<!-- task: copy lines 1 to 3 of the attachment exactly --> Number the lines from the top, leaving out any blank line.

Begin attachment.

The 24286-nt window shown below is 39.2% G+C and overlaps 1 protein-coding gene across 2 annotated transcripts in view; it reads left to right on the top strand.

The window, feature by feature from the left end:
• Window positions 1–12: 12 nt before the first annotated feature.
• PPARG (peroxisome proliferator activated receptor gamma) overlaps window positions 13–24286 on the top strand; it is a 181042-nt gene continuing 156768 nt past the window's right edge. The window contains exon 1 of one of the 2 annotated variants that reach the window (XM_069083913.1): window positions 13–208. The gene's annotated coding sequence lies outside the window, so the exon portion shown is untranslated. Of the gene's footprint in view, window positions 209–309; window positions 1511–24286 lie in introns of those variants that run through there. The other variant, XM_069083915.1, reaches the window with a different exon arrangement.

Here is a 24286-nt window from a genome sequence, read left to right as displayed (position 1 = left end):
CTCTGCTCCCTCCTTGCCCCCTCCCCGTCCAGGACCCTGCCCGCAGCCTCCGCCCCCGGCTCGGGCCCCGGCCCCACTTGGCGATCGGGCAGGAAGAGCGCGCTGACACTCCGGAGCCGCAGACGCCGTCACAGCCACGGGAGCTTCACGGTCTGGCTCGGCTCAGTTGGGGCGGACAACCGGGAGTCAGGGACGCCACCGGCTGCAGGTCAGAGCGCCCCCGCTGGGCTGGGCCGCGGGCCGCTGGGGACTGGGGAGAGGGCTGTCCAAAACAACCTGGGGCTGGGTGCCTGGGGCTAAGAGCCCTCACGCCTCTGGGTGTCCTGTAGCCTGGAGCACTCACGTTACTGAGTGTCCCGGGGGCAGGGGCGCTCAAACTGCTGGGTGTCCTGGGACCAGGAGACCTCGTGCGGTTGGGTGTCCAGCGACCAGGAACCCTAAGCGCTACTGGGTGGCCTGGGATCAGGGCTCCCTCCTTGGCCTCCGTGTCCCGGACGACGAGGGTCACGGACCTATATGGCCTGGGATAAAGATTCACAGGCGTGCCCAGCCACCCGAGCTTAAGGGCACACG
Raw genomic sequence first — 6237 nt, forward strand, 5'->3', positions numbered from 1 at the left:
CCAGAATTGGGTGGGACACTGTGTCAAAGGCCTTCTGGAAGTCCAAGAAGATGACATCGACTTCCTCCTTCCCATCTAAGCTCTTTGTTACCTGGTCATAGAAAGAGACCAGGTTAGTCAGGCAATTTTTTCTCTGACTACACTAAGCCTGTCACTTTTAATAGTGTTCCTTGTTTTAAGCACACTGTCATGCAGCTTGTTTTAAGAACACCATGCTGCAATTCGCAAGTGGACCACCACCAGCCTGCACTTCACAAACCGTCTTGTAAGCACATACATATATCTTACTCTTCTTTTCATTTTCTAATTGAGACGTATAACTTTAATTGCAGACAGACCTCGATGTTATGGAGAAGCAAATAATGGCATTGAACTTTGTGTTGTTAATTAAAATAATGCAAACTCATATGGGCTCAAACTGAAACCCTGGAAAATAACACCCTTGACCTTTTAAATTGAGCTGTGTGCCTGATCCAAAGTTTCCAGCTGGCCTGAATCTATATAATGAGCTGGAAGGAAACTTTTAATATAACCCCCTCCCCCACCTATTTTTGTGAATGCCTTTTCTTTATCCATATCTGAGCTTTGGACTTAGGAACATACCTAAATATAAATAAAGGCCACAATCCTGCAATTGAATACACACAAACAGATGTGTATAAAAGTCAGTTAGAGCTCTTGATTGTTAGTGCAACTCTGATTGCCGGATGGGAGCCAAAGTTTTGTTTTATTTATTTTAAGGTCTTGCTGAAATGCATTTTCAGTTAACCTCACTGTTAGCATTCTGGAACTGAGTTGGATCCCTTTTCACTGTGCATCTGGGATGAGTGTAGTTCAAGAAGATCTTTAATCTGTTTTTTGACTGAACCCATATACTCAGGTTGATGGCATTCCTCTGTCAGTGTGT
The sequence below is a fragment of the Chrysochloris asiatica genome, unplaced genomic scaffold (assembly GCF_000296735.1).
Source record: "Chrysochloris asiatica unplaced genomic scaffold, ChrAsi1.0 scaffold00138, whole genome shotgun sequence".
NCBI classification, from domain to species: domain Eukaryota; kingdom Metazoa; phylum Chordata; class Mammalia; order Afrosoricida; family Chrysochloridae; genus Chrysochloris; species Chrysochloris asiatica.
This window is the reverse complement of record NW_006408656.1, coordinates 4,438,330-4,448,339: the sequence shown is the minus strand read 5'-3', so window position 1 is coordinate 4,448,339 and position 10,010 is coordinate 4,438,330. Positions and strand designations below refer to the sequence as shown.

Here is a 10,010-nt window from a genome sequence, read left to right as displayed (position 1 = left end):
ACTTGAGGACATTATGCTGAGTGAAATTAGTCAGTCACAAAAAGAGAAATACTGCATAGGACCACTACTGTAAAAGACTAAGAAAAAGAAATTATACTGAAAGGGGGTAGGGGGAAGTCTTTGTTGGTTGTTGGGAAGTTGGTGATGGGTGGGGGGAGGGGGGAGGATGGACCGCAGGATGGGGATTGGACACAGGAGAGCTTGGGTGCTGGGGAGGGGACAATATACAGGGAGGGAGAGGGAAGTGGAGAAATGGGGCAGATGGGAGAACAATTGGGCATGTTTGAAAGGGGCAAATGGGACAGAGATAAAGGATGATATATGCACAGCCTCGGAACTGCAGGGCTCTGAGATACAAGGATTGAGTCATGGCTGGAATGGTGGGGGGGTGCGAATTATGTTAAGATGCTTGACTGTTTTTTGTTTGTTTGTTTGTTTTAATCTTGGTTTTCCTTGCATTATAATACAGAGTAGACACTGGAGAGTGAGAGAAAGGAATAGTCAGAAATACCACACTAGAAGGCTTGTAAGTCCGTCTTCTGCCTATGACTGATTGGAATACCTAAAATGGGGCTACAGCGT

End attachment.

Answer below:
The 24286-nt window shown below is 39.2% G+C and overlaps 1 protein-coding gene across 2 annotated transcripts in view; it reads left to right on the top strand.

The window, feature by feature from the left end:
• Window positions 1–12: 12 nt before the first annotated feature.